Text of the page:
Shares of RIM dropped 6.55 percent in the U.S., closing at $22.40, after the company sought to appease disgruntled BlackBerry customers by offering free apps and technical support to make up for last week’s global smartphone outage. RIM said it will offer premium apps worth more than $100 to customers and a month of technical support for businesses free of charge, hoping to stem fresh defections from the BlackBerry, whose market share was already shrinking before the incident. RIM Co-CEO Jim Balsillie declined to estimate how much the offer would cost RIM and said he was unable to say whether RIM might have to revise its earnings forecast for the current quarter, which ends in late November.

IBM’s third-quarter revenue met expectations as corporate spending on information technology held up in the face of economic worries, and the company bumped up its 2011 earnings outlook. Revenue rose 8 percent from a year earlier to $26.2 billion, in line with the average forecast of $26.26 billion, according to Thomson Reuters I/B/E/S.

Nvidia chips in with world’s most powerful computer

Nvidia, which got its start making processors for computer game enthusiasts, has won another victory for parrallel computing with the inclusion of its graphics chips in what is expected to be the world’s fastest supercomputer.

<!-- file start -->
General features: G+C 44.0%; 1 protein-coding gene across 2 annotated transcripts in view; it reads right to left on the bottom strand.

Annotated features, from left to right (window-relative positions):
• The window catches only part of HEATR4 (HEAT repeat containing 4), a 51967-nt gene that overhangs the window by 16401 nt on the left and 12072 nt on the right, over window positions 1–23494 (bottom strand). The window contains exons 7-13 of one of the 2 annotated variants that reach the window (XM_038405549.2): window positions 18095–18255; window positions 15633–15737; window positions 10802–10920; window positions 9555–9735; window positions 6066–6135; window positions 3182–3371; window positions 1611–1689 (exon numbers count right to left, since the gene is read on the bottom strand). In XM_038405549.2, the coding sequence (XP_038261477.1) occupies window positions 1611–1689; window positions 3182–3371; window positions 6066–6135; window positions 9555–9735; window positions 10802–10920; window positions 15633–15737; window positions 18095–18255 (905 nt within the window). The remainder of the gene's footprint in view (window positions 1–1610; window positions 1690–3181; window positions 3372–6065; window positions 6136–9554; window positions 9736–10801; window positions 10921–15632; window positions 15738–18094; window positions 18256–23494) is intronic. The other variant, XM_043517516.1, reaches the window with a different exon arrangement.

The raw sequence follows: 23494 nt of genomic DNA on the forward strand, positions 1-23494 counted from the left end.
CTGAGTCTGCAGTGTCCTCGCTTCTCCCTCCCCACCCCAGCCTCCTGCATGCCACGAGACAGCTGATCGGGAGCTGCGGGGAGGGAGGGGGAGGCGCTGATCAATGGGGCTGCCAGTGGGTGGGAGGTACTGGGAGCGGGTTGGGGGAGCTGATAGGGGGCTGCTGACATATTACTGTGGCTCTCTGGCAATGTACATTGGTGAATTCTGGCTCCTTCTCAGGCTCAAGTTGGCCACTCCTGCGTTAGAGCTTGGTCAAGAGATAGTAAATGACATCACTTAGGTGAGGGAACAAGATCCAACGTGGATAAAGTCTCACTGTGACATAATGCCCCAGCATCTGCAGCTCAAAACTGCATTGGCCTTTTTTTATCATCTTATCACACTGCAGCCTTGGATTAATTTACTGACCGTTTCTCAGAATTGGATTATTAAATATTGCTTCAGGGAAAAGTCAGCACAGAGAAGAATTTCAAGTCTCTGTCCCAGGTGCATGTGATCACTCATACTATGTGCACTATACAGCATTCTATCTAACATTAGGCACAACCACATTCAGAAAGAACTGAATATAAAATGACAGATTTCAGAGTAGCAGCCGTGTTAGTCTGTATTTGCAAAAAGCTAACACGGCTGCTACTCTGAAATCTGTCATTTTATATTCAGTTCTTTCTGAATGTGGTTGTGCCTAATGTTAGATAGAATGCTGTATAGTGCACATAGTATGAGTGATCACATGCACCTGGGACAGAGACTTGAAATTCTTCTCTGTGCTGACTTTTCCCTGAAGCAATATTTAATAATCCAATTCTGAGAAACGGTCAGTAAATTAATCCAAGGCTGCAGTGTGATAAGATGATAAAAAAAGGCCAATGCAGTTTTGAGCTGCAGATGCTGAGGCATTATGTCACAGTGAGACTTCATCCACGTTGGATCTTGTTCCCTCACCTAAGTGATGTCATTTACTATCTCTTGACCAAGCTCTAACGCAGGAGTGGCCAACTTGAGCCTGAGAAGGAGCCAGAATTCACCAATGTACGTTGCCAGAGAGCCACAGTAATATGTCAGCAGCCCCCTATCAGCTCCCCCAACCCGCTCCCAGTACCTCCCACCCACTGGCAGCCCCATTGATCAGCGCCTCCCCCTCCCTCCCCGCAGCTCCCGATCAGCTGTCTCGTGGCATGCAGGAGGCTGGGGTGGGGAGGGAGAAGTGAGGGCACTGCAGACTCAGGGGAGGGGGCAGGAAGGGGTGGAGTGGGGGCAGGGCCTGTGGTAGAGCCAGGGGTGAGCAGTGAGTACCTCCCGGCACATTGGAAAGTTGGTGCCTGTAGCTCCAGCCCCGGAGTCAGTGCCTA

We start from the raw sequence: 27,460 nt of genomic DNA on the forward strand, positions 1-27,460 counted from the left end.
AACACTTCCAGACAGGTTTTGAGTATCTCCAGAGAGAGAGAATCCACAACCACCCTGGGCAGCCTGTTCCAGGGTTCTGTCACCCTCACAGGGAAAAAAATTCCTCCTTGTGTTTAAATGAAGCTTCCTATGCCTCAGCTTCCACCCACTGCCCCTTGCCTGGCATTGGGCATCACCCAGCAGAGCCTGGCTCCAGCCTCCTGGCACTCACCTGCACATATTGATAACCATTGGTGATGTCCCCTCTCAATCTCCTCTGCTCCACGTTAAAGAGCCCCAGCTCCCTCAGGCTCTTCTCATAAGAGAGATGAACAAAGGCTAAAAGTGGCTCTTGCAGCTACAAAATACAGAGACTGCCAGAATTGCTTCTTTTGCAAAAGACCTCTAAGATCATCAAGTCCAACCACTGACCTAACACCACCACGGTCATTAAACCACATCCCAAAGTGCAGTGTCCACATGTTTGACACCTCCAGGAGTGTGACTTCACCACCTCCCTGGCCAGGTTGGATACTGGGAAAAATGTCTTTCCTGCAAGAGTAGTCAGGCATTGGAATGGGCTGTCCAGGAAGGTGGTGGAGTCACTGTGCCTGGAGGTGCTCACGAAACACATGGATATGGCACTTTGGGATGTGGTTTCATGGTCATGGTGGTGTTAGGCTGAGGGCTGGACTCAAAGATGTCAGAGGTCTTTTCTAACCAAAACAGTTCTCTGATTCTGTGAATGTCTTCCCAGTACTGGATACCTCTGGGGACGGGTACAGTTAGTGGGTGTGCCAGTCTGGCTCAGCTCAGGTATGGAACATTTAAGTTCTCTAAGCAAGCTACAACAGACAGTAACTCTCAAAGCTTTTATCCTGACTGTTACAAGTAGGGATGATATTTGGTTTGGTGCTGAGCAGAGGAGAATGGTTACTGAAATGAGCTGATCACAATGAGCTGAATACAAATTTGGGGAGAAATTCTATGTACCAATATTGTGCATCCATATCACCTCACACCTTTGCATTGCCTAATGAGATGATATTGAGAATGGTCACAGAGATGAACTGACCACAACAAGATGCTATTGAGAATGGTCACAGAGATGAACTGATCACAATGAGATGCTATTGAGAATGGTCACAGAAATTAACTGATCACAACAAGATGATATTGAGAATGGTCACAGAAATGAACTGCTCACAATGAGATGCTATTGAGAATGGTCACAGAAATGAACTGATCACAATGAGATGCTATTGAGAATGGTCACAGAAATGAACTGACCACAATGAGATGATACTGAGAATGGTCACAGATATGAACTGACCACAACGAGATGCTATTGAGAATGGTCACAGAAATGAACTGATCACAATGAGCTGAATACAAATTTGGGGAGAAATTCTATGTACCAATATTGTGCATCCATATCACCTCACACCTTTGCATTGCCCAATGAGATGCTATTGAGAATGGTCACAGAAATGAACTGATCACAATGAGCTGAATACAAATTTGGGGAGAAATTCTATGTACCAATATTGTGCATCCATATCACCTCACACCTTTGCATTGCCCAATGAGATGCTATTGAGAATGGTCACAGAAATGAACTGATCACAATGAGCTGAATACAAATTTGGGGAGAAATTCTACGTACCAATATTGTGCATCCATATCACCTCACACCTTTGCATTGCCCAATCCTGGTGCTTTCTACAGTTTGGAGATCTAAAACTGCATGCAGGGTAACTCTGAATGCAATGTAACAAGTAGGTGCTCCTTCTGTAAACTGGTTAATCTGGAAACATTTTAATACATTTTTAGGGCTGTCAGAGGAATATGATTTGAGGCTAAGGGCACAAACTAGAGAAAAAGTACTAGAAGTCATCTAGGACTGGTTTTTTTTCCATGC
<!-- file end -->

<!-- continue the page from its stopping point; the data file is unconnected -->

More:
The Titan computer being built for the Oak Ridge National Laboratory in Oak Ridge, Tenn should boast a record 20 petaflops of peak performance — that’s about 20 million billion math operations per second.

By the time it is complete in 2013, the computer will be driven by 18,000 Nvidia graphic processor units, or GPUs, along with an equivalent number of central processors made by rival Advanced Micro Devices.

Tech wrap: Apple taps Eddy Cue to boost iAd, iCloud

Apple promoted veteran exec Eddy Cue to oversee Apple’s advertising service called iAd and iCloud, according to a leaked memo published by 9to5Mac. Cue played a major role in creating the Apple online store in 1998, the iTunes Music Store in 2003 and the App Store in 2008, new CEO Tim Cook said in the email to employees.

An Apple employee once again appeared to have lost an unreleased iPhone in a bar, CNET reported. Last year, a misplaced iPhone 4 pre-production model was bought by Gizmodo. Today, two men pleaded not guilty to misdemeanor theft charges relating to that 2010 incident. The latest missing iPhone prototype, which disappeared in San Francisco in late July of this year,  sparked a scramble by Apple security to recover the device over the next few days, CNET wrote, citing a source familiar with the investigation.

A U.S. judge rejected a jury award of $1.3 billion to Oracle in a copyright infringement lawsuit against SAP, paving the way for a possible new trial in a years-long legal dispute. In a ruling released on Thursday, U.S. District Judge Phyllis Hamilton found that Oracle had proven actual damages of only $272 million. She called for a new trial unless Oracle agreed to accept that amount.